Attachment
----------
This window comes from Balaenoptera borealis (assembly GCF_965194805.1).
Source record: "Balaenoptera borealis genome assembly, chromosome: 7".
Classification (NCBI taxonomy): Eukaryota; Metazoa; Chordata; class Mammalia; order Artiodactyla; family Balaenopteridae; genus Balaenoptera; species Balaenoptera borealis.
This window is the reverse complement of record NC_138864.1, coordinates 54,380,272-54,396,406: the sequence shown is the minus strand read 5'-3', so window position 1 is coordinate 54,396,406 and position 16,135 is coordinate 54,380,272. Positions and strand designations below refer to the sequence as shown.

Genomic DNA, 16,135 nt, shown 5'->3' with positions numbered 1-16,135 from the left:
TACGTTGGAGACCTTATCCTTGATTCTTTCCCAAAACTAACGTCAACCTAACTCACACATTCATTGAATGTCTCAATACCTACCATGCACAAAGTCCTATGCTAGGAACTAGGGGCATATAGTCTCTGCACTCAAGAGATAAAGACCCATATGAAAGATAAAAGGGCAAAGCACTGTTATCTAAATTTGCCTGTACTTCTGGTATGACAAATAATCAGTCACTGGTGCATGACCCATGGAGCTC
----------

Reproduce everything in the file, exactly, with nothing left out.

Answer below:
This window comes from Balaenoptera borealis (assembly GCF_965194805.1).
Source record: "Balaenoptera borealis genome assembly, chromosome: 7".
Classification (NCBI taxonomy): Eukaryota; Metazoa; Chordata; class Mammalia; order Artiodactyla; family Balaenopteridae; genus Balaenoptera; species Balaenoptera borealis.
This window is the reverse complement of record NC_138864.1, coordinates 54,380,272-54,396,406: the sequence shown is the minus strand read 5'-3', so window position 1 is coordinate 54,396,406 and position 16,135 is coordinate 54,380,272. Positions and strand designations below refer to the sequence as shown.

Genomic DNA, 16,135 nt, shown 5'->3' with positions numbered 1-16,135 from the left:
TACGTTGGAGACCTTATCCTTGATTCTTTCCCAAAACTAACGTCAACCTAACTCACACATTCATTGAATGTCTCAATACCTACCATGCACAAAGTCCTATGCTAGGAACTAGGGGCATATAGTCTCTGCACTCAAGAGATAAAGACCCATATGAAAGATAAAAGGGCAAAGCACTGTTATCTAAATTTGCCTGTACTTCTGGTATGACAAATAATCAGTCACTGGTGCATGACCCATGGAGCTC